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Darwin Correspondence Project

From Robert Damon   12 October 1877

4, Pulteney Buildings, | Weymouth.

12 Oct 1877

Dear Sir

You may recollect my name as a correspondent many years since when you were engaged with the Cirripedes—1

A missionary from the S Seas has sent me a shell (Conus geographus) the animal of wh. he says is poisonous to such a degree as to have killed to his knowledge two persons &c2

Further, another missionary Rev W Gill in a volume “Life in the Southern Seas” repeats in substance the same testimony.3 Could you inform me if these testimonies has been corroborated by yourself or other scientific observers as I cannot but think it is an error— We know that many mollusks & other marine animals do under certain conditions poison when eaten, but in the case referred to mere contact always more or less poisons according to my informant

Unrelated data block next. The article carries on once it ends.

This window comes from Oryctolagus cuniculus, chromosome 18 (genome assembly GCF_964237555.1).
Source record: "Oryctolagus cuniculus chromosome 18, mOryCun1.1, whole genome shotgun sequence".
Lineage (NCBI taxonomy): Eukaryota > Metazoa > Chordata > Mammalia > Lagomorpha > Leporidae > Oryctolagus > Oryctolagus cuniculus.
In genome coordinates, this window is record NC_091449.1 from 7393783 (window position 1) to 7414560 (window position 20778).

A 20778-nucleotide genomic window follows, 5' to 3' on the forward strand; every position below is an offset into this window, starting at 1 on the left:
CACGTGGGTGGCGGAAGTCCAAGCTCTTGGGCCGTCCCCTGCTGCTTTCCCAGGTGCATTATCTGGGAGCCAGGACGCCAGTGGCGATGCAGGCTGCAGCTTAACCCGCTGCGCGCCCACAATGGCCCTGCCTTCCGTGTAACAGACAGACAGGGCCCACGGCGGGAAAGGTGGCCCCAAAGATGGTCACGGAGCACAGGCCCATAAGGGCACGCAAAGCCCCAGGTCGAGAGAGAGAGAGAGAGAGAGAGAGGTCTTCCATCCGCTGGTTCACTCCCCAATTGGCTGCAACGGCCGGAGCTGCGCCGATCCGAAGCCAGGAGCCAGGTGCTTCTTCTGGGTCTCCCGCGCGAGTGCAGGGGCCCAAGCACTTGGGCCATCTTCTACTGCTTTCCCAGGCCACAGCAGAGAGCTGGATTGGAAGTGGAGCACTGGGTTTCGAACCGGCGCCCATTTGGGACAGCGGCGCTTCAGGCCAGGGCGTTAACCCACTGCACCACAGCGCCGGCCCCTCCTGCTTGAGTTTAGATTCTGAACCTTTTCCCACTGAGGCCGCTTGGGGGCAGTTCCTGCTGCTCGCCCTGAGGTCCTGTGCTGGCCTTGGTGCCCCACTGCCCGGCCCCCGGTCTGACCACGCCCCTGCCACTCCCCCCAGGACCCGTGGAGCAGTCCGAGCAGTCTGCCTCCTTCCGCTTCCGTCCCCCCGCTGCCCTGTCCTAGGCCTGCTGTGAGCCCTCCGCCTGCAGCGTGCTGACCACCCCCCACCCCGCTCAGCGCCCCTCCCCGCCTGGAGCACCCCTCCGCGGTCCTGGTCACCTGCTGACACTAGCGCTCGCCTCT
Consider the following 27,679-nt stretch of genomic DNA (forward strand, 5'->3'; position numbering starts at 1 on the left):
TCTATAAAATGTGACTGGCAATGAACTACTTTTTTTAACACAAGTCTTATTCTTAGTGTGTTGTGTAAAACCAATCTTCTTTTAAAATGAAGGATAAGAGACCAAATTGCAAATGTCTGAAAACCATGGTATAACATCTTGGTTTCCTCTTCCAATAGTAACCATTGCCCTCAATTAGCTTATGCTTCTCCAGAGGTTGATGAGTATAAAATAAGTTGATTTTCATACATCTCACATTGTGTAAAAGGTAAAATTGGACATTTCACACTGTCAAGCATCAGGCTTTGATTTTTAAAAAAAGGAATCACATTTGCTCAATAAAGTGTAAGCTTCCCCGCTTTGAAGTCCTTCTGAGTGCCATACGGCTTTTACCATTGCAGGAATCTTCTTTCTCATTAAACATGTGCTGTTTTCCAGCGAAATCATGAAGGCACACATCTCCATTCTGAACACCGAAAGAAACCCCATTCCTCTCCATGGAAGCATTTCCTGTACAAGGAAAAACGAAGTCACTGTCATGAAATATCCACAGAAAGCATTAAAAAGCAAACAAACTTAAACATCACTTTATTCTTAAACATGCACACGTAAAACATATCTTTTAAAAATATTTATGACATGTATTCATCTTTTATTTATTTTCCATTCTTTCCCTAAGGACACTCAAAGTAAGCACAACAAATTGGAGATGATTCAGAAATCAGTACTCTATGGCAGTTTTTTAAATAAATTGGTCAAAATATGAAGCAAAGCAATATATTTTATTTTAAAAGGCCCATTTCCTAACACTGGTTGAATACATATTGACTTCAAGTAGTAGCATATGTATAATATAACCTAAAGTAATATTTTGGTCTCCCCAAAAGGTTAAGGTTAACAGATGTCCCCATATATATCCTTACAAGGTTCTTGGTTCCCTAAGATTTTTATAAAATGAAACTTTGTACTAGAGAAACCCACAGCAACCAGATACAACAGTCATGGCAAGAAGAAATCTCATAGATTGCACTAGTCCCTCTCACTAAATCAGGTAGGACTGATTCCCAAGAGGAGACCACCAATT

I should feel obliged if you cd. give me your opinion

I am Dear Sir | Yours truly | Robert Damon


No previous letters from Damon have been found, and his name does not appear in CD’s books on cirripedes.
The sea snail Conus geographus, found in Indo-Pacific regions, is venomous; it fires a harpoon-like tooth into its prey and releases a potentially fatal mixture of toxins (Bücherl et al. 1968–71, 3: 374–84).
William Wyatt Gill reported on a fatality from a shellfish sting in Life in the Southern Isles (Gill 1876, pp. 274–5). Gill mistakenly identified the sea snail as Conus textile not Conus geographus (Bücherl et al. 1968–71, 3: 375).


Gill, William Wyatt. 1876. Life in the Southern Isles; or, scenes and incidents in the South Pacific and New Guinea. London: Religious Tract Society.


Asks whether CD considers it possible that a mollusc could poison anyone on contact, as RD has heard from missionaries about a certain South Sea variety.

Letter details

Letter no.
Robert Damon
Charles Robert Darwin
Sent from
Source of text
DAR 162: 36
Physical description
ALS 2pp

Please cite as

Darwin Correspondence Project, “Letter no. 11182,” accessed on 23 May 2024,